• Find out why stewed duck’s head is considered a delicacy in Hunan. (Pappa's Stew)Source: Pappa's Stew
Fans of Hunan food, brace yourselves for Pappa's Stew. The restaurant's name translates to ‘25 Spices’, so you're about to feel the fire.
By
Jonathan Ford

6 Feb 2018 - 7:21 AM  UPDATED 6 Feb 2018 - 12:28 PM

Pappa's Stew Chilli Cuisine is as much a cultural exchange as it is a Chinese restaurant. The exterior is not showy and it doesn't vie for the business of passers-by. It’s because chef and owner Vincent Wei wants his customers to be proactively interested in learning about the cuisine that he’s dishing up here.

The Newtown restaurant specialises in Hunan food. Originating in the central, mountainous and humid region of Hunan, it’s one of China’s spiciest cuisines. But it's not the lip-tingling, tongue-numbing hotness experienced in a Sichuan meal — Hunan food relies less on oil and dried chilli and more on garlic, ginger, shallots and fresh chilli. Wei explains that the restaurant’s Chinese name translates to ‘25 Spices’ to articulate just how much is used, but a glance at the menu will tell you that there's a lot of stewing, smoking and braising going on here, too.

Most of the animal is used: gizzard, offal, tongue, ears and wings. Duck, beef and pork are well-known Chinese staples but they’re slow-stewed here. Wei has also worked his magic into distinctly Hunan proteins like crayfish, abalone with broccoli, lamb cutlets and squid. There are vegetarian options too like spiced fungus, cabbage, asparagus and lettuce dishes.

"Chilli stir-fried pork is prepared in every Hunan household," says Wei. Because it's slow-stewed, the meat is aromatic and easily eaten in large amounts. Alternatively, the stewed duck's head is for those looking for an adventure — those who are up for the removal of the skin, brain and tongue will be rewarded with the duck's incredible taste and delicate texture, the reason it's an expensive delicacy in China.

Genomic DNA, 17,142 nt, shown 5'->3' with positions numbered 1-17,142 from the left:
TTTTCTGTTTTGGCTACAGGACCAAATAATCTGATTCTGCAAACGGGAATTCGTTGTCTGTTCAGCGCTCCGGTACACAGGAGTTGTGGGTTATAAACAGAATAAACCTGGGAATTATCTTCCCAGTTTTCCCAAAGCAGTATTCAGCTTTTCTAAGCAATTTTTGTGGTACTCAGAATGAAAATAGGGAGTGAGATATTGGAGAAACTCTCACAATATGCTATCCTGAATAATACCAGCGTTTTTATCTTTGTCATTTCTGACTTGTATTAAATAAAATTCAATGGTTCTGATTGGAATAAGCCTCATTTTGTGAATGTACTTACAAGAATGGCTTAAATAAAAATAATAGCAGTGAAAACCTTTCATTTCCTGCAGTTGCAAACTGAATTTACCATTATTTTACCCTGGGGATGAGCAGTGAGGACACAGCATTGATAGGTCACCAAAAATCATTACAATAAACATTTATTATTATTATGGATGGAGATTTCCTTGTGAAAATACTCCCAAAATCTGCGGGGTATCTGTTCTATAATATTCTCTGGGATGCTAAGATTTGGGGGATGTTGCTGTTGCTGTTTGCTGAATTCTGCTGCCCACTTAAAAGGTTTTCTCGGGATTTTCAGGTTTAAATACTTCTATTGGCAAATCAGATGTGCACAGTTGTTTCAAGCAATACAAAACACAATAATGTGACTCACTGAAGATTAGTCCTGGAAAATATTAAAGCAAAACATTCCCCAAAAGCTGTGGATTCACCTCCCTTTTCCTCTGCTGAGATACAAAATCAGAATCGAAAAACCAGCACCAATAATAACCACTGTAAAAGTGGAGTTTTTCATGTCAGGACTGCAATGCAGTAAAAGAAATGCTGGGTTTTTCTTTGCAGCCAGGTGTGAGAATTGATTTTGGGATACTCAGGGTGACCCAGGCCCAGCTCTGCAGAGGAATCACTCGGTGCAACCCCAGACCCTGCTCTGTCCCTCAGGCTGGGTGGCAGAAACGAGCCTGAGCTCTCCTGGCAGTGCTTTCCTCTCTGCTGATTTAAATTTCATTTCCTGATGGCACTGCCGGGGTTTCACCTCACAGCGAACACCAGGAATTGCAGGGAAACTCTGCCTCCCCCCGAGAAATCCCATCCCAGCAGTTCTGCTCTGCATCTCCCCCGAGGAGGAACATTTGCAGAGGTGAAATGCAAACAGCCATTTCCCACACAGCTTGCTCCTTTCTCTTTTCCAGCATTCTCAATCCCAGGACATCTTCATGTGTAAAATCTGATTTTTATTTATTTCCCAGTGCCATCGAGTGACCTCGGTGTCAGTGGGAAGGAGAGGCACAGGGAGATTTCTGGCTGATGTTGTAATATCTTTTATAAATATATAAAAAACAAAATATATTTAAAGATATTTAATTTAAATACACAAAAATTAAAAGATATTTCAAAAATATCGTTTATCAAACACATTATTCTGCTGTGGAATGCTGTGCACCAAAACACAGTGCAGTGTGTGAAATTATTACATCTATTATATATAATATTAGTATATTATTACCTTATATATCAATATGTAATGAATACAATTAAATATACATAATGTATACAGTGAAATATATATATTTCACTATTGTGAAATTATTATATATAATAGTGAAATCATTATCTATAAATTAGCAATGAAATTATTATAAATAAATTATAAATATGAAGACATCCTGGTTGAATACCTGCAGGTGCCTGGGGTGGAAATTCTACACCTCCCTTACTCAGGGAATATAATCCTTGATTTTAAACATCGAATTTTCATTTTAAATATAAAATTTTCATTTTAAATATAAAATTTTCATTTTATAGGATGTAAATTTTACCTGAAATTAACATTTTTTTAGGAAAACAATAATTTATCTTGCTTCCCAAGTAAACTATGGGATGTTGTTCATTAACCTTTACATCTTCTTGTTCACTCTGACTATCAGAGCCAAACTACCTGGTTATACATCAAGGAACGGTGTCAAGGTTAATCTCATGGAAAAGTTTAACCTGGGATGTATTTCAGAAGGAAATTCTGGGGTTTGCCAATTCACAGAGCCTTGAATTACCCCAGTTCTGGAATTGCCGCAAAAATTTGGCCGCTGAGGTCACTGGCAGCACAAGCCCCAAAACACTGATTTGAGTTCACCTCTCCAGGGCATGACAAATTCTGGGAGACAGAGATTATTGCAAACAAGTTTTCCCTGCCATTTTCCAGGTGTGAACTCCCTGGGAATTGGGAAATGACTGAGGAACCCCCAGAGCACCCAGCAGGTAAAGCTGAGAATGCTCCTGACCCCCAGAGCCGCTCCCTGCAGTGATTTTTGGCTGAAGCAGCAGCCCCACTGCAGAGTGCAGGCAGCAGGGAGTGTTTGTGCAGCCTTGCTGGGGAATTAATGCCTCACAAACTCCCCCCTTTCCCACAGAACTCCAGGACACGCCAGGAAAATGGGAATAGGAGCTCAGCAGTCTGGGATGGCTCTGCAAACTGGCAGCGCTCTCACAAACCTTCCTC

The smoked pork and tofu is a treat — it smells like bacon but flavour-wise, there's a lot more going on. And like everything else on the menu, it's prepared from scratch in-house.

Chinese wine pairs well with the Hunan meal. Wei's wife, Sophie, imports the strong Joy Bai wine to be had straight in a tiny, porcelain cup.

Pappa's Stew is abundant with traditional Chinese iconography; everything from the heavy wooden furniture, trinkets, incense and paintings are imported from Hunan — the calligraphy was written by Wei himself.

“I believe that cuisine is the best way to experience culture and tradition,” he says. Once a journalist in China, he studied in Australia and ran a food delivery service for Sydney’s Chinese residents, gaining popularity for his nostalgia-inducing meals. After this, he was able to open Pappa's Stew.

"People ask me why I didn't open in Haymarket. I chose Newtown because it's a multicultural part of Sydney. I'm hoping to educate Australians rather than present a 'Chinatown' image.”

And with locals, students and Chinese pop stars all steadily streaming in thanks to word-of-mouth appraisals, it looks like Wei’s educational efforts are paying off.


 

Pappa’s Stew Chilli Cuisine 11:30am–2pm and 5:30–10pm everyday, except Monday.

6 King Street, Newtown


 

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